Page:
Basically, we're not quitting on network television like the other age groups. I watch two of the shows mentioned above, and they're okay, but not great. The really good television happens on pay cable networks or places like AMC, TNT, and FX. And I say that as someone who has watched every episode of Rizzoli & Isles on purpose. 

If you're not watching Rizzoli & Isles for Bruce McGill, you're wrong. He's one of the best actors on television and they don't give him enough to do. But, what they do give him is better than a star turn almost everywhere else. This is a show that should be on CBS because it follows exactly the same procedural arc found on all their shows. McGill portrays a character people are going to keep watching. And if you had told me that Donnie Wahlberg was going to become a stellar actor in his own right, I would have laughed at you. But, the fact remains that the other Wahlberg has more range than his more famous brother. They are surrounded by strong female characters and support them with their abilities. What's not to like?

It's all about the writing with these shows. It's better than expected and it sustains these shows, week after week. The business people have to figure out how to make this work, and they need to look at what CBS is doing in order to create and develop quality scripted dramas. CBS is putting a great deal of quality on the air. In my mind, CBS is doing exactly what TNT decided to do years ago.

You may not be thrilled with it, you may not see it as essential viewing, but the overall quality of their programming is much higher than it used to be and you can see that being used to full effect on Madam Secretary. The sets are high end, the production values are excellent, and the writing is smart and doesn't insult anyone's intelligence. I'm not thrilled with the show's inability to find anything for Tim Daly to do, but it's not as if the whole thing falls down like wet cardboard every week. Someone has figured out that people will watch quality shows. How hard is that to figure out?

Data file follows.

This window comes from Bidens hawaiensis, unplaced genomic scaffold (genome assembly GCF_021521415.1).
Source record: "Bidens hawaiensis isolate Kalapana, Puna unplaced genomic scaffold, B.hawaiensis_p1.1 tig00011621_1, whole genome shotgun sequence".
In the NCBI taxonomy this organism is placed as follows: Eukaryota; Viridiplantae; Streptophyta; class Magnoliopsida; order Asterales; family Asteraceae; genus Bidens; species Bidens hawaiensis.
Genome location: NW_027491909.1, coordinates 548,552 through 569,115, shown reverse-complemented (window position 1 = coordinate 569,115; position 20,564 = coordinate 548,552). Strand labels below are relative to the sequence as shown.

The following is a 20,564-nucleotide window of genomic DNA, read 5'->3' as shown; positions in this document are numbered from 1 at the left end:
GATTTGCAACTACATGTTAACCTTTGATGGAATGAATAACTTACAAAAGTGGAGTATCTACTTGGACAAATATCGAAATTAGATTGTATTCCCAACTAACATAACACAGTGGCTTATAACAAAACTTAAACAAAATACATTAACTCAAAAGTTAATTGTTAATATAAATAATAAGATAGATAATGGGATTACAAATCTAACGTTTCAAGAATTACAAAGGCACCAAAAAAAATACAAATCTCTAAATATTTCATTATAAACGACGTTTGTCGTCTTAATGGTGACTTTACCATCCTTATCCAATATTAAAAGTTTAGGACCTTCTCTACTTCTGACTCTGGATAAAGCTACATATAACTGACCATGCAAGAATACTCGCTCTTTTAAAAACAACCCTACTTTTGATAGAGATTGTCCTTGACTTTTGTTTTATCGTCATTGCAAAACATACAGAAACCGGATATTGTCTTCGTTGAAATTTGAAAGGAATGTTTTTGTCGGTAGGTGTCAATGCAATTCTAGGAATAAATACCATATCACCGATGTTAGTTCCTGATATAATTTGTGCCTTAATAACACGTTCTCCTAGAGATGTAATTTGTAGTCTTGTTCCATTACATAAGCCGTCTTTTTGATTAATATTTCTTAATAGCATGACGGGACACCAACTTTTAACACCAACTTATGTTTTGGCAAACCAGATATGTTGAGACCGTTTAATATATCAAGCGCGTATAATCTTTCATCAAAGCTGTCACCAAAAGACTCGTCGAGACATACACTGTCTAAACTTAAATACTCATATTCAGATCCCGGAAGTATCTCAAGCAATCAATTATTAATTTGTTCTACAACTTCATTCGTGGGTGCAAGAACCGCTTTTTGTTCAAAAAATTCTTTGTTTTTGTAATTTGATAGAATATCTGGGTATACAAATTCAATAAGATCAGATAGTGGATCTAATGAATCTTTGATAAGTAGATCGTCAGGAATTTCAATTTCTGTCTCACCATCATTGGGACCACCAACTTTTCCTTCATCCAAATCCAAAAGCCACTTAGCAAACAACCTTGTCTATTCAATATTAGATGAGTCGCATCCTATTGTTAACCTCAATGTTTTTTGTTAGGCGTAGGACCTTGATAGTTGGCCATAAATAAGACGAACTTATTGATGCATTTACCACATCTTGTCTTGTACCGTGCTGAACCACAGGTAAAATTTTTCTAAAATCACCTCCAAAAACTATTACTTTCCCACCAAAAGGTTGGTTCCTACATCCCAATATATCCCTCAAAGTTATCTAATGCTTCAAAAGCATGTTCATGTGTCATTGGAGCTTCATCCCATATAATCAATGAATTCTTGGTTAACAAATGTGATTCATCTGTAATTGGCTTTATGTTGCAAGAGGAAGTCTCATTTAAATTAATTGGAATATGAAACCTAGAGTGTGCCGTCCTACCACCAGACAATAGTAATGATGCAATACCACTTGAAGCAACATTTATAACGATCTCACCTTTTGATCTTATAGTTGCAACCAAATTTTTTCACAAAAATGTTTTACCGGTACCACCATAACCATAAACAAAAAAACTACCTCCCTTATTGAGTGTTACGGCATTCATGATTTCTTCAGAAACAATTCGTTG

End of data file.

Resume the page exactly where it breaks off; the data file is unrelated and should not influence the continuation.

Story Prompt

They drained a canal in Paris and this is one of the things they found.

A boombox, in the water, ruined for now but could it be restored? Could someone with a pair of fifty pound bags of rice dry out the components, flush out the mud, and wipe away the neglect? Could this thing be saved?

It wouldn't be practical (that's a lot of rice to use on an electronic device. That much rice could feed a lot of hungry people. But so could break dancing.

Break dancers feed the soul. They take the performance aspect of the Humanities into the streets and they move around, they take the music that works for their routine and they create something new. A breakdance team with the ability to draw people in can perform on the street for a few hours and make some cash. People can't help but throw money at breakdancers nowadays because it's so rare to see artistry like that. Instead of dressing up like a superhero, a select few of the elite breakdancers can turn everything you know on its ear and make a sheet of cardboard look like a glass floor.

Was there a rivalry that put this boombox at the bottom of the canal? Which faction and which group went to war and accomplished this battle task? Above all else, the boombox goes in the water or we don't win, they said. War is over if boombox goes in the drink, and you have to want it to make it happen. That's cold. Throwing someone's boombox in a canal is like cutting off an arm by accident.

I can imagine a jealous lover throwing the boombox in the canal. Love me, or lose me forever. If you're going to choose the boombox over me, guess what? It's already on the bottom of the canal.